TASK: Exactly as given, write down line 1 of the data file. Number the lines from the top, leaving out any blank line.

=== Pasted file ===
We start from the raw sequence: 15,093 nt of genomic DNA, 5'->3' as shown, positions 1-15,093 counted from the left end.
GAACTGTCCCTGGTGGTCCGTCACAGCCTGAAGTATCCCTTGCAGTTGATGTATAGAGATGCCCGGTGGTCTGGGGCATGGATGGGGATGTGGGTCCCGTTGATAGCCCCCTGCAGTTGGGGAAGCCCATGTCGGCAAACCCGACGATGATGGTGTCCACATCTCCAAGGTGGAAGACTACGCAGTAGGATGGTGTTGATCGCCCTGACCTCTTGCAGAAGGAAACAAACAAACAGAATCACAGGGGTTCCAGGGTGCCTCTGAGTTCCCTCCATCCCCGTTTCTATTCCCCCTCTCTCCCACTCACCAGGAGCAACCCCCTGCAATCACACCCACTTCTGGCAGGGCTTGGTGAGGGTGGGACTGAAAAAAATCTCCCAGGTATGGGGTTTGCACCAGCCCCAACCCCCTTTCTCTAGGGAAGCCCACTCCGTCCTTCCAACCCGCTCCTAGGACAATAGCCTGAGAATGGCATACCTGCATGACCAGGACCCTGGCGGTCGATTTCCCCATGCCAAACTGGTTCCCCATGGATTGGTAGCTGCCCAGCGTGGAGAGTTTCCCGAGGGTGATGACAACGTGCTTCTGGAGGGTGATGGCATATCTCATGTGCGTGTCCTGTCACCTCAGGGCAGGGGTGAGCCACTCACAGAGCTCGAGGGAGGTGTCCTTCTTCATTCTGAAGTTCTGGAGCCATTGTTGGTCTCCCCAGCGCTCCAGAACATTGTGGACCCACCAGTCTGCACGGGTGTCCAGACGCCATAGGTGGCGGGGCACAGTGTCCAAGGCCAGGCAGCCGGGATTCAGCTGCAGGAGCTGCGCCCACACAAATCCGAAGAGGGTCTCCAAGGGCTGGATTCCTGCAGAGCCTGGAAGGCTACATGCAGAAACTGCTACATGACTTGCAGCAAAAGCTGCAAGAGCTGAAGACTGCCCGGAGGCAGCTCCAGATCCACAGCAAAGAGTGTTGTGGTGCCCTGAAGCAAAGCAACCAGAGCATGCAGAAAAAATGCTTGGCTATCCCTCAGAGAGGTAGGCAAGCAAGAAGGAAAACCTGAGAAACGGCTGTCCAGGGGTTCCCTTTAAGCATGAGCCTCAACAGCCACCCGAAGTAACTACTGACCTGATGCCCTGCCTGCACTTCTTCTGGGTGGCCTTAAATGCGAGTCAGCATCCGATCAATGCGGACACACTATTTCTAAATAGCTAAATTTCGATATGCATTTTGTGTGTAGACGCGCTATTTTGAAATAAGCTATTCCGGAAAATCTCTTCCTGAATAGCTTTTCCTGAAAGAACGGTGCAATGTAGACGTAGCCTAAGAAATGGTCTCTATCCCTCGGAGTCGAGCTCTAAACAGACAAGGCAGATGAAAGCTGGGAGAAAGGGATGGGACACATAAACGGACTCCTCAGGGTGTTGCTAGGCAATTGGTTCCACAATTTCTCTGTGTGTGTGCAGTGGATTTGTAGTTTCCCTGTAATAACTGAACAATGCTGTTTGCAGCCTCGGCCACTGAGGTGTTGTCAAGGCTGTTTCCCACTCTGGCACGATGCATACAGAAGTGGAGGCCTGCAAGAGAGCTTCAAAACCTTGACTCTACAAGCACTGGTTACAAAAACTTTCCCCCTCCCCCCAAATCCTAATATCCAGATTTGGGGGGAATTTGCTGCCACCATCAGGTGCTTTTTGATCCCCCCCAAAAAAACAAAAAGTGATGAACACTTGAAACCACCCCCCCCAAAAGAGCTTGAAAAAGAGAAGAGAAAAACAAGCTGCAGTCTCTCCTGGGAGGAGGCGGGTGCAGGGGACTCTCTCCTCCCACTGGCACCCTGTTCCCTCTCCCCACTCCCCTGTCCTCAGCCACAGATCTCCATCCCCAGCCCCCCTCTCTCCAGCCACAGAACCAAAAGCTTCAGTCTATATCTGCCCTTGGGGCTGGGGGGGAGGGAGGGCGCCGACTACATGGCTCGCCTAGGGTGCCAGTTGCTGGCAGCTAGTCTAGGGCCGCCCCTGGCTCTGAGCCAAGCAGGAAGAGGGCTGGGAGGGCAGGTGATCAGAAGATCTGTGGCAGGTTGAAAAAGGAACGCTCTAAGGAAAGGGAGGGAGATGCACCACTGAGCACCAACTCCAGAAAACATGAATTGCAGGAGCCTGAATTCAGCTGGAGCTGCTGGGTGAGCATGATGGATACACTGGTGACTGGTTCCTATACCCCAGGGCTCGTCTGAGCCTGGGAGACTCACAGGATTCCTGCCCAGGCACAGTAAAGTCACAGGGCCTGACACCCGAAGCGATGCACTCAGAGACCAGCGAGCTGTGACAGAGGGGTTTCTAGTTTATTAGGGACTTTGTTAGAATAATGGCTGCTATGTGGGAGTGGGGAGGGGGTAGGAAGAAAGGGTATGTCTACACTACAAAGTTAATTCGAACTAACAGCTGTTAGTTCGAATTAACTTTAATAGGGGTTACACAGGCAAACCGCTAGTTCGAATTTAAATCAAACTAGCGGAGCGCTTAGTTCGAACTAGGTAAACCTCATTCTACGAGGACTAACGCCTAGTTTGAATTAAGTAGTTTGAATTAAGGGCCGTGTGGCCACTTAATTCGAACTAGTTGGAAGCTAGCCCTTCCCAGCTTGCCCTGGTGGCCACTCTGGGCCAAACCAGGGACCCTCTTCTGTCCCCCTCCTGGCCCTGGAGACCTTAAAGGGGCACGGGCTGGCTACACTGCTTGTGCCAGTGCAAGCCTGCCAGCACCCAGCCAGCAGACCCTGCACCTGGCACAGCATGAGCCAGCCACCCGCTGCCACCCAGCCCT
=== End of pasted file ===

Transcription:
We start from the raw sequence: 15,093 nt of genomic DNA, 5'->3' as shown, positions 1-15,093 counted from the left end.